I'd probably ask a naturopath or contact the American Herbal Products Association to see if they have any information. The only reason I mention this is because chamomile isn't just used as a mild relaxant, it also helps to reduce inflammation in the stomach, so even though it's much milder than the drug you're taking it does do the same thing. I personally believe natural medicine is the better course for digestion problems, since it doesn't suppress anything but instead works with your system and works on diet where the problem usually stems from, but having made your choice the question is whether combining two substances treating the same condition is wise.
This is the second question you've asked about interactions, are you overly worried about interactions for some reason? You're smart to ask the questions, and it's great to be proactive, however I think it may be more helpful for you to have a sit down with your doctor, review everything you're taking (both prescribed and not prescribed), and ask if there are any special considerations, or contraindications. You can make a list ahead of time of items you would commonly take/eat/drink, and ask your doc for confirmation.
Also, another safeguard is to ALWAYS get ALL of your prescription meds filled at the same pharmacy, no matter what doctor they are coming from. Also, ask to speak to the pharmacist, to ensure that your record is up to date with any allergy/senstivity info, and also be sure that they too have a list of any non prescription meds you take (including vitamins, supplements, etc)...that way, they would be able to identify for you as soon as you get a script, if there are any concerns.
I thing Nursegirl is right on, but unfortunately doctors won't be able to tell you anything about herbs. They have not training in them, and there's a competitive hostility between allopathic doctors and those who use other means. So to know about interactions with natural remedies, better to just google it or contact experts in natural remedies -- your doctor will just tell you he or she doesn't know and will often tell you to never take them as they're all bad for you or quackery. Been there, done that!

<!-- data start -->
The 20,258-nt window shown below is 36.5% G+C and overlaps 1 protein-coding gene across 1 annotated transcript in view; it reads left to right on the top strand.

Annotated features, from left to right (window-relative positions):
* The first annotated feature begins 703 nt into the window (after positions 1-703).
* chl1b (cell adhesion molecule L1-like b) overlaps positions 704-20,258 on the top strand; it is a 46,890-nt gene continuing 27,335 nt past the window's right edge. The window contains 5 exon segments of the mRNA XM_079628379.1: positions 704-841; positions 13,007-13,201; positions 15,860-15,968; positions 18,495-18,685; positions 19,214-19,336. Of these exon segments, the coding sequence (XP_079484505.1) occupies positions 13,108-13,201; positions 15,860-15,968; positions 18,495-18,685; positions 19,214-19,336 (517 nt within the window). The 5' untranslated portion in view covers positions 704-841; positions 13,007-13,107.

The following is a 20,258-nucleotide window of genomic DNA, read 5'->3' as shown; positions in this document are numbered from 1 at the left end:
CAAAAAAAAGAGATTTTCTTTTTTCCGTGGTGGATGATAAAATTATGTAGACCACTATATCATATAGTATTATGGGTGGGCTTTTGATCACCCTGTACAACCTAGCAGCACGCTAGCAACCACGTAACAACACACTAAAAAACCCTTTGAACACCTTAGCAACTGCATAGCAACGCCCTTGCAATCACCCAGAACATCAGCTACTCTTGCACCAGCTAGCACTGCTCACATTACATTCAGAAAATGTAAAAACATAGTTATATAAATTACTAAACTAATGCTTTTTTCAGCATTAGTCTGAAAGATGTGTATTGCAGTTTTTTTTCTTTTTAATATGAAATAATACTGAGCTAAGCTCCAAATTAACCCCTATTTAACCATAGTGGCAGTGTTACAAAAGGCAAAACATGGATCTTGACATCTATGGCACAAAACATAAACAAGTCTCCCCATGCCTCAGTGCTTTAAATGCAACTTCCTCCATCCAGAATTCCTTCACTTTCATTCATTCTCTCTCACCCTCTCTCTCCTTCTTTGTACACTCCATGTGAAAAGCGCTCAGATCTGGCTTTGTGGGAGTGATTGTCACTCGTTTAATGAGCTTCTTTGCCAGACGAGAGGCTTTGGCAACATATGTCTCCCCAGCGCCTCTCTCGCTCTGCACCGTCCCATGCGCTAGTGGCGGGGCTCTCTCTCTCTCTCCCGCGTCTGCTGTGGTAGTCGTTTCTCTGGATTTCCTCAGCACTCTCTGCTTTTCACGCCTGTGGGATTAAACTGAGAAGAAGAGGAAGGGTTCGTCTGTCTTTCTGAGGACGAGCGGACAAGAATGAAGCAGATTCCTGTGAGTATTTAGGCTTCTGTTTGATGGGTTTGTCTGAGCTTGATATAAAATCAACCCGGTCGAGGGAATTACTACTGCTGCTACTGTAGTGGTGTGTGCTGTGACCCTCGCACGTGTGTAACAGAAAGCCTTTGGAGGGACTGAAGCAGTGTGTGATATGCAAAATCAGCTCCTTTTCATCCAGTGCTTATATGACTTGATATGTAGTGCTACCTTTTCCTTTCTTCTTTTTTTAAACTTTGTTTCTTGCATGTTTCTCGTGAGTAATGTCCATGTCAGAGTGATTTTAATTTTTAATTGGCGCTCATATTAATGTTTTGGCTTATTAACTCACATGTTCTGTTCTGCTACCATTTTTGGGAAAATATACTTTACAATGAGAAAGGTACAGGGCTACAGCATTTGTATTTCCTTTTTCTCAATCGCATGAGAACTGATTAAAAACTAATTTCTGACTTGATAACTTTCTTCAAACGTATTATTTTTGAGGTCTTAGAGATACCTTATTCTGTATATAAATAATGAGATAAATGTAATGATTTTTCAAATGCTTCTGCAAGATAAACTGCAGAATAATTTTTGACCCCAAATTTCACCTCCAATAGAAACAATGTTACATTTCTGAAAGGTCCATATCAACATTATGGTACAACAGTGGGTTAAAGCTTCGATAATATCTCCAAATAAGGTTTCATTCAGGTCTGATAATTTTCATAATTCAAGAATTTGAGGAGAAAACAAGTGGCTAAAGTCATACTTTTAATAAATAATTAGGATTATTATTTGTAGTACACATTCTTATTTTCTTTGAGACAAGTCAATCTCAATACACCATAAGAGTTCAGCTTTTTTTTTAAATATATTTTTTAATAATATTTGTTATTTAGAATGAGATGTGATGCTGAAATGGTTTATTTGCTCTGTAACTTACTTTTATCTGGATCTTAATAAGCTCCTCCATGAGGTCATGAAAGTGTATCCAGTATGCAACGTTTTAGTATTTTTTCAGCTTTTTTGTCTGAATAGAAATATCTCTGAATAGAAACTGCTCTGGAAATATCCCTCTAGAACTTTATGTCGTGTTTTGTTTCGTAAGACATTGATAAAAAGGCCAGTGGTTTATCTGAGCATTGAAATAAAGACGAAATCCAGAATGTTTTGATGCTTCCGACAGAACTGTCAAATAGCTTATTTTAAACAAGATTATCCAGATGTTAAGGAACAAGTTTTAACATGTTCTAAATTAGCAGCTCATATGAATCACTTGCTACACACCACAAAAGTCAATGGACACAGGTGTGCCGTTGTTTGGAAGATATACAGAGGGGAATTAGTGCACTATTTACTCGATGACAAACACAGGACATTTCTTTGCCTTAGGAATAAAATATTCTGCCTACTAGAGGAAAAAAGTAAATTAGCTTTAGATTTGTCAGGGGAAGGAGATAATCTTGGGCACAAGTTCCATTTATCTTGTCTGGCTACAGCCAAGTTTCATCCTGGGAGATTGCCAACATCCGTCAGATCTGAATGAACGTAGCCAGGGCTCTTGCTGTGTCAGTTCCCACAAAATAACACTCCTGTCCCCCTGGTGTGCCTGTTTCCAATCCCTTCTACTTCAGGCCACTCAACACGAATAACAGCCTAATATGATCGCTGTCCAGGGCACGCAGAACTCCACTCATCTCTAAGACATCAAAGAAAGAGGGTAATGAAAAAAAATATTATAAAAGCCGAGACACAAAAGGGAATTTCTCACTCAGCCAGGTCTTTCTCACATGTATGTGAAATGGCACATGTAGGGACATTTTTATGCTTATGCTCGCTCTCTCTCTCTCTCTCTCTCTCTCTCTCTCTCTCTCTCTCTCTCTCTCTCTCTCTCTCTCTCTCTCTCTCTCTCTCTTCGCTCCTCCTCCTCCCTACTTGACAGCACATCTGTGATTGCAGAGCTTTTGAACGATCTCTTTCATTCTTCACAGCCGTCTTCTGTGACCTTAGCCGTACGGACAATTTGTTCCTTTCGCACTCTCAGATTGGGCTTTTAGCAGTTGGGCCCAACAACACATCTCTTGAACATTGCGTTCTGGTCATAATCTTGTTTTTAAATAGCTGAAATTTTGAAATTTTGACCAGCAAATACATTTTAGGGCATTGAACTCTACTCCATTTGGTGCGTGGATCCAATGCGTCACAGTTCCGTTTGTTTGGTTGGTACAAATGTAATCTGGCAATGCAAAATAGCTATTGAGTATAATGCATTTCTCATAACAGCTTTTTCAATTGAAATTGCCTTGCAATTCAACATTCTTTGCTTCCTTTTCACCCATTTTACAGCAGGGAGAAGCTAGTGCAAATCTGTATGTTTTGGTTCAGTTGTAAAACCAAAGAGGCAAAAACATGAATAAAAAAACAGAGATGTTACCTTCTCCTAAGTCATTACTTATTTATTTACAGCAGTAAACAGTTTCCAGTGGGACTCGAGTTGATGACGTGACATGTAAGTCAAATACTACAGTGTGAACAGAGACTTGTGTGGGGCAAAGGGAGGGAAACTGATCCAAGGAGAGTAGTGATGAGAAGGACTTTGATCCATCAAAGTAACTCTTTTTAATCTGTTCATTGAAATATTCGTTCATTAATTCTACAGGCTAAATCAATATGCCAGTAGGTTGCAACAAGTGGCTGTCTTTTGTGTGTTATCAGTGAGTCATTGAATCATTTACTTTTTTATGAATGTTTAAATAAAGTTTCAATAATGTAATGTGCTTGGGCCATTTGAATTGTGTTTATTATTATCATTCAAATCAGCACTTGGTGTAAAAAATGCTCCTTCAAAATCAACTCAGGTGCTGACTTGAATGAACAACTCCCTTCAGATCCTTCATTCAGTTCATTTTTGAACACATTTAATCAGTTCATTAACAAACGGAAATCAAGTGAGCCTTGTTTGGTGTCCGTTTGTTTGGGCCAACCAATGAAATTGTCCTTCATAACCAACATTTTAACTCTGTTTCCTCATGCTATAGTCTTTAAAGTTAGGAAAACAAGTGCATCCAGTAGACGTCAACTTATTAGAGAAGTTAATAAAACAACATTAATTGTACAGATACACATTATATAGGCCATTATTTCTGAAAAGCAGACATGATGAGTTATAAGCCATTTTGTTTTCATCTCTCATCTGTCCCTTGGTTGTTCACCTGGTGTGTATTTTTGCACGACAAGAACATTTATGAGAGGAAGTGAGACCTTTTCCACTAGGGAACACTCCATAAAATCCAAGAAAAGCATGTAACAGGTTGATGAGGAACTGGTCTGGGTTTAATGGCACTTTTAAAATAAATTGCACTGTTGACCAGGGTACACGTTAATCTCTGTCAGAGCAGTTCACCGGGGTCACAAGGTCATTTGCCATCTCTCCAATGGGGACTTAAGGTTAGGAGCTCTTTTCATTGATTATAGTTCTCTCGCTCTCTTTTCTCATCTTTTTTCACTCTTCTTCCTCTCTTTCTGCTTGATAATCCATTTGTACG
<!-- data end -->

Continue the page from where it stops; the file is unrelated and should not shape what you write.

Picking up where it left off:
Copyright 1994-2018MedHelp.All rights reserved. MedHelp is a division of Vitals Consumer Services, LLC.
The Content on this Site is presented in a summary fashion, and is intended to be used for educational and entertainment purposes only. It is not intended to be and should not be interpreted as medical advice or a diagnosis of any health or fitness problem, condition or disease; or a recommendation for a specific test, doctor, care provider, procedure, treatment plan, product, or course of action. MedHelp is not a medical or healthcare provider and your use of this Site does not create a doctor / patient relationship. We disclaim all responsibility for the professional qualifications and licensing of, and services provided by, any physician or other health providers posting on or otherwise referred to on this Site and/or any Third Party Site. Never disregard the medical advice of your physician or health professional, or delay in seeking such advice, because of something you read on this Site. We offer this Site AS IS and without any warranties. By using this Site you agree to the following Terms and Conditions. If you think you may have a medical emergency, call your physician or 911 immediately.